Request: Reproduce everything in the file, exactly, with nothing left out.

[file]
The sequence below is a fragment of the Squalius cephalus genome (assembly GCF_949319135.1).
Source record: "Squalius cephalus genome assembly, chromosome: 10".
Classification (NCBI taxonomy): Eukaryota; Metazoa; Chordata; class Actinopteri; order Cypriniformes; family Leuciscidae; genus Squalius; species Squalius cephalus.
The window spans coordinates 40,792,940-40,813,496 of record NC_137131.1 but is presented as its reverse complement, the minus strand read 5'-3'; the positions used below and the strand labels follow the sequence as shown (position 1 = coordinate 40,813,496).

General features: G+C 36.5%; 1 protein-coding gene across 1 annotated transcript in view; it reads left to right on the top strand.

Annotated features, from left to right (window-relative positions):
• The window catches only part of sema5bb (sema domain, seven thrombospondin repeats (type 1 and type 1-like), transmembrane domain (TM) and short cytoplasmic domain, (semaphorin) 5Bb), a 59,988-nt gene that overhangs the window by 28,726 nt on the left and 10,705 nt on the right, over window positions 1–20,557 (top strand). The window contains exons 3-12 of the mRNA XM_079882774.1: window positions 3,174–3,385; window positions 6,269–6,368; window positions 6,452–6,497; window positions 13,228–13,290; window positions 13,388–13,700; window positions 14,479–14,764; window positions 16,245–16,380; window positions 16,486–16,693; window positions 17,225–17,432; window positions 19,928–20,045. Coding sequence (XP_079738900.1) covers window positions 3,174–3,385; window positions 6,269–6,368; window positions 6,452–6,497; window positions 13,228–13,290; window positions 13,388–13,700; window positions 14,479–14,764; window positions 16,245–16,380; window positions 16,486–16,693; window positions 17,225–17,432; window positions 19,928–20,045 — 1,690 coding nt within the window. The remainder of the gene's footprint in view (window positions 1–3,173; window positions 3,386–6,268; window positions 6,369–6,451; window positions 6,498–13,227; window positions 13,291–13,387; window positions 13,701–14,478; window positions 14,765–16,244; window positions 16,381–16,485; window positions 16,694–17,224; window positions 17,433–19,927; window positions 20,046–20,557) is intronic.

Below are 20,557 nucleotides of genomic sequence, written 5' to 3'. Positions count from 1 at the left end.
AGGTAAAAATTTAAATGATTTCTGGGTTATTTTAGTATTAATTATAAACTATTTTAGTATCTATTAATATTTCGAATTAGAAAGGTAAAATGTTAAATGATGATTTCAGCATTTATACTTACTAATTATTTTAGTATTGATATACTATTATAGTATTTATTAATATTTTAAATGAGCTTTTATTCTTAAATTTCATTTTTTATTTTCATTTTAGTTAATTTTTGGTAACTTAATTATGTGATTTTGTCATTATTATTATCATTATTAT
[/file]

The sequence below is a fragment of the Squalius cephalus genome (assembly GCF_949319135.1).
Source record: "Squalius cephalus genome assembly, chromosome: 10".
Classification (NCBI taxonomy): Eukaryota; Metazoa; Chordata; class Actinopteri; order Cypriniformes; family Leuciscidae; genus Squalius; species Squalius cephalus.
The window spans coordinates 40,792,940-40,813,496 of record NC_137131.1 but is presented as its reverse complement, the minus strand read 5'-3'; the positions used below and the strand labels follow the sequence as shown (position 1 = coordinate 40,813,496).

General features: G+C 36.5%; 1 protein-coding gene across 1 annotated transcript in view; it reads left to right on the top strand.

Annotated features, from left to right (window-relative positions):
• The window catches only part of sema5bb (sema domain, seven thrombospondin repeats (type 1 and type 1-like), transmembrane domain (TM) and short cytoplasmic domain, (semaphorin) 5Bb), a 59,988-nt gene that overhangs the window by 28,726 nt on the left and 10,705 nt on the right, over window positions 1–20,557 (top strand). The window contains exons 3-12 of the mRNA XM_079882774.1: window positions 3,174–3,385; window positions 6,269–6,368; window positions 6,452–6,497; window positions 13,228–13,290; window positions 13,388–13,700; window positions 14,479–14,764; window positions 16,245–16,380; window positions 16,486–16,693; window positions 17,225–17,432; window positions 19,928–20,045. Coding sequence (XP_079738900.1) covers window positions 3,174–3,385; window positions 6,269–6,368; window positions 6,452–6,497; window positions 13,228–13,290; window positions 13,388–13,700; window positions 14,479–14,764; window positions 16,245–16,380; window positions 16,486–16,693; window positions 17,225–17,432; window positions 19,928–20,045 — 1,690 coding nt within the window. The remainder of the gene's footprint in view (window positions 1–3,173; window positions 3,386–6,268; window positions 6,369–6,451; window positions 6,498–13,227; window positions 13,291–13,387; window positions 13,701–14,478; window positions 14,765–16,244; window positions 16,381–16,485; window positions 16,694–17,224; window positions 17,433–19,927; window positions 20,046–20,557) is intronic.

Below are 20,557 nucleotides of genomic sequence, written 5' to 3'. Positions count from 1 at the left end.
AGGTAAAAATTTAAATGATTTCTGGGTTATTTTAGTATTAATTATAAACTATTTTAGTATCTATTAATATTTCGAATTAGAAAGGTAAAATGTTAAATGATGATTTCAGCATTTATACTTACTAATTATTTTAGTATTGATATACTATTATAGTATTTATTAATATTTTAAATGAGCTTTTATTCTTAAATTTCATTTTTTATTTTCATTTTAGTTAATTTTTGGTAACTTAATTATGTGATTTTGTCATTATTATTATCATTATTAT